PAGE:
The Journal of Clinical Endocrinology and Metabolism Journal Article

Maternal Pregnancy Leptin, Adiponectin, and Autism

October 25, 2021
 

Kyoung Eun Joung, Sheryl L Rifas-Shiman, Emily Oken, Christos S Mantzoros
The Journal of Clinical Endocrinology & Metabolism, Volume 106, Issue 10, October 2021, Pages e4118–e4127
https://doi.org/10.1210/clinem/dgab378

Abstract

Context

Autism spectrum disorders (ASDs) are a group of conditions characterized by impaired social function and repetitive behaviors. Their etiology is largely unknown.

Objective

This work aims to examine the associations of maternal second-trimester and cord blood leptin and adiponectin levels with ASDs in offspring.

Methods

We used data from 1164 mother-child pairs enrolled in Project Viva, a prospective prebirth cohort. We used logistic regression analysis to examine the associations of leptin and adiponectin levels in maternal second-trimester blood and cord blood obtained at birth with ASDs. Additionally, we examined the association of maternal prepregnancy body mass index (BMI) as an exposure. Main outcome measures included doctor-diagnosed ASDs reported by mothers using questionnaires in midchildhood and early adolescence.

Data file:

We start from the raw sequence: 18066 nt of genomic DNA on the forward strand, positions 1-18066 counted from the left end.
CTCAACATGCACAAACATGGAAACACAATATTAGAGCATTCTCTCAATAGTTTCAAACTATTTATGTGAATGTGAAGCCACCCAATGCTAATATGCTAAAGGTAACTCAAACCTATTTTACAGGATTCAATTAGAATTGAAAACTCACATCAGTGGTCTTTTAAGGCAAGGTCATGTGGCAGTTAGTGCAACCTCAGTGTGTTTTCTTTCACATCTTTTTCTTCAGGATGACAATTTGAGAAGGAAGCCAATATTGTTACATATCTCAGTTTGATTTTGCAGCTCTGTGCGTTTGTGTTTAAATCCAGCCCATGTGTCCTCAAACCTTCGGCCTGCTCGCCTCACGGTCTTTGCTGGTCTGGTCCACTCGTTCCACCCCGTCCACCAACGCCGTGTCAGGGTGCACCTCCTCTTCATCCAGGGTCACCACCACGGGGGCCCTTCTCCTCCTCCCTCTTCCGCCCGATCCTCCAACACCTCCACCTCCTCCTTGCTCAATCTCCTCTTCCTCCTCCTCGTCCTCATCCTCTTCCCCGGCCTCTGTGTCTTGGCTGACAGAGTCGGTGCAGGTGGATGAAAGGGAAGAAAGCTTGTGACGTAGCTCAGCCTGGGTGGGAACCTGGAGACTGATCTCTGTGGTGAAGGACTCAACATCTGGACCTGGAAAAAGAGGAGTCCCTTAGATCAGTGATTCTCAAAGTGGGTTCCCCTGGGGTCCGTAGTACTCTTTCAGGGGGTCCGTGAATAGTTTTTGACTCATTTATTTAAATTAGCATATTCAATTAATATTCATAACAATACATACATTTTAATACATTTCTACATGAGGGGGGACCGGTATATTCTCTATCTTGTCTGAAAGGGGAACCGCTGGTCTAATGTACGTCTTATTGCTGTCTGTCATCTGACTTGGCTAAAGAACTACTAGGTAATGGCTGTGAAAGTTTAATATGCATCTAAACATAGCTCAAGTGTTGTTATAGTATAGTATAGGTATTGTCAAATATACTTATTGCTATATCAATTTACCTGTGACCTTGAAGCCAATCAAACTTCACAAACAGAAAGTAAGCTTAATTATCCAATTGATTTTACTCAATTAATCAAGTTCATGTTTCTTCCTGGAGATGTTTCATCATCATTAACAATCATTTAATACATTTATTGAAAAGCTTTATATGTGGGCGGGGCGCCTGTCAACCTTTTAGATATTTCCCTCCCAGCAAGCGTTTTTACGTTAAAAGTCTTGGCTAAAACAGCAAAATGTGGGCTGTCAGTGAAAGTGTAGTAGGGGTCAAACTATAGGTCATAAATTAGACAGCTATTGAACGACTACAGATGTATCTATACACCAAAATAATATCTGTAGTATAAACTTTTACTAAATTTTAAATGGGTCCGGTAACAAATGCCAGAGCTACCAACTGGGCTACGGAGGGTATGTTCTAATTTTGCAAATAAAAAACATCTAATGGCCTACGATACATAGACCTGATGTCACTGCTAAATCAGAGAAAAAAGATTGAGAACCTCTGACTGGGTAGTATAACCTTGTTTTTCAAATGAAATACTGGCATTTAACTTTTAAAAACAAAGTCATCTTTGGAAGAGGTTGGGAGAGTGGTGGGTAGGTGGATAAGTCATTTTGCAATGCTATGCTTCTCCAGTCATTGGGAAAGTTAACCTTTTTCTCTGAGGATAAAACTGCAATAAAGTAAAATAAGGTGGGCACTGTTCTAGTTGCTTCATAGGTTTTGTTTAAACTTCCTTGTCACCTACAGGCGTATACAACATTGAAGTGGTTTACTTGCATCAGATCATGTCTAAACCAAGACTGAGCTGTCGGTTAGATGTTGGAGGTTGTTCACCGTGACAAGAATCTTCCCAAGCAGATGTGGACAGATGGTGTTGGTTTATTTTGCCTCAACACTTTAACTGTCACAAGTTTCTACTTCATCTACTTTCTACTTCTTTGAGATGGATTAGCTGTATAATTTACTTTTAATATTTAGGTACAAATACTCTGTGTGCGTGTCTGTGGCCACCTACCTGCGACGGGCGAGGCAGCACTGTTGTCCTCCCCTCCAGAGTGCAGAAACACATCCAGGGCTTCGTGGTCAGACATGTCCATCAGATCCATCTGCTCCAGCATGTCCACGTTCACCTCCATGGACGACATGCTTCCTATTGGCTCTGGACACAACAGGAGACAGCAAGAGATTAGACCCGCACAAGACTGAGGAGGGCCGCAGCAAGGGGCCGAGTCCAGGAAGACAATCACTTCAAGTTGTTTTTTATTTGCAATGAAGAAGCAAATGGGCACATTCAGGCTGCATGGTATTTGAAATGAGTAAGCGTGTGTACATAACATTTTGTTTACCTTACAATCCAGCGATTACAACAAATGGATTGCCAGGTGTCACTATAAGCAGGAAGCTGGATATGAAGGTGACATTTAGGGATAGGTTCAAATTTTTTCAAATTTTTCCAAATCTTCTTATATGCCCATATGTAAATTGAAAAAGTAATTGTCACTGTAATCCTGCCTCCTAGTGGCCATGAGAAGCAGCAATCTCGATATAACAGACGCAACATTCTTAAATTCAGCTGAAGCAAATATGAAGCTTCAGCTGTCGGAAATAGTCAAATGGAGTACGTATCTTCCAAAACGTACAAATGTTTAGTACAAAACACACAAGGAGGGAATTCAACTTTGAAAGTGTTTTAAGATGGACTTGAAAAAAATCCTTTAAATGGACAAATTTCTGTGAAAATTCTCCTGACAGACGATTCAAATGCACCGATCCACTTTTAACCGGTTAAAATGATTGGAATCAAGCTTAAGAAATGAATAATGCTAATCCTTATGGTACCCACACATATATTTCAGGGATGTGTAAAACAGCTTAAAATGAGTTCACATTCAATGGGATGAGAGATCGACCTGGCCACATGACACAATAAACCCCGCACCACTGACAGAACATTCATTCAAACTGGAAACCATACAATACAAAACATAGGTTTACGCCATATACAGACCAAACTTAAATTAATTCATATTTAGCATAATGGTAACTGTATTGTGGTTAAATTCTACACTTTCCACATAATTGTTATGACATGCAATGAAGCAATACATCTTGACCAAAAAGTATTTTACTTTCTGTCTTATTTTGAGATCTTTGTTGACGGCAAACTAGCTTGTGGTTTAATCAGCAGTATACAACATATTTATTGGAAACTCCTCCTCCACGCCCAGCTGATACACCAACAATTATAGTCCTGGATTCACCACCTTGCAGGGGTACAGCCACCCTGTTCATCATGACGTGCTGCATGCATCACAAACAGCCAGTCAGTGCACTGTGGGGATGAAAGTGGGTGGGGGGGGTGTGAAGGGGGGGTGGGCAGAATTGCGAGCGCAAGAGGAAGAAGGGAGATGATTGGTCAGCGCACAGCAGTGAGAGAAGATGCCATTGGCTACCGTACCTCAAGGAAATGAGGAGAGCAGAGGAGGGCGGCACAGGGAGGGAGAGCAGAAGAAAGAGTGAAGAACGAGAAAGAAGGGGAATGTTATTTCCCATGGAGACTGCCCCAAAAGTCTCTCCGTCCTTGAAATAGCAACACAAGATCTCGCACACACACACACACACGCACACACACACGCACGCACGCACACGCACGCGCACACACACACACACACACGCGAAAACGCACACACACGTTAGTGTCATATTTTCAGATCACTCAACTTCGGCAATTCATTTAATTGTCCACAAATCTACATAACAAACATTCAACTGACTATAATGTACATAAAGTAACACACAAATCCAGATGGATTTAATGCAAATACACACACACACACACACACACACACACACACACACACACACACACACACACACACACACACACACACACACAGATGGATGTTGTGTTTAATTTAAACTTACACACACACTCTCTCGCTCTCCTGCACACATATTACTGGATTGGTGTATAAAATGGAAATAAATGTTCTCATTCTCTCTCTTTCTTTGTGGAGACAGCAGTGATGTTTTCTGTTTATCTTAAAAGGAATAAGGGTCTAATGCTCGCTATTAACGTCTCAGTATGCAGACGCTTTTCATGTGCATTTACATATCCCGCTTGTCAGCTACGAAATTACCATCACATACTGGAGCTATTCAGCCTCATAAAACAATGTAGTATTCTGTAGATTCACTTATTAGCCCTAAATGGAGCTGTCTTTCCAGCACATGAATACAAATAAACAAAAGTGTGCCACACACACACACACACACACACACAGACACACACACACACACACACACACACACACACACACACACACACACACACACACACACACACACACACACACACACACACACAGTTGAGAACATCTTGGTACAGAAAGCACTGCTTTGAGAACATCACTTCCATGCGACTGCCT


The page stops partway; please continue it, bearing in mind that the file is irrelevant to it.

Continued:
Results

The cumulative incidence of ASDs was 3.4%. Maternal prepregnancy BMI (per 5 points) was positively associated with ASDs in a logistic regression model adjusted for maternal race/ethnicity, education, smoking status and child sex (adjusted odds ratio [OR] 1.38; 95% CI, 1.06–1.79). Higher second-trimester adiponectin was associated with lower odds of ASD in offspring (unadjusted OR 0.49; 95% CI, 0.30–0.78; and OR 0.54; 95% CI, 0.32–0.91 after adjusting for maternal race/ethnicity, education, child sex, OR 0.55; 95% CI, 0.33–0.93 after adjusting for BMI, gestational weight gain, gestational diabetes, and smoking status). Maternal leptin and cord blood leptin and adiponectin levels were not associated with ASDs.

Conclusion

Prepregnancy BMI and adiponectin during pregnancy may be useful as a tool to monitor the risk of autism. Increasing adiponectin levels prenatally may play a role in the prevention of ASDs.

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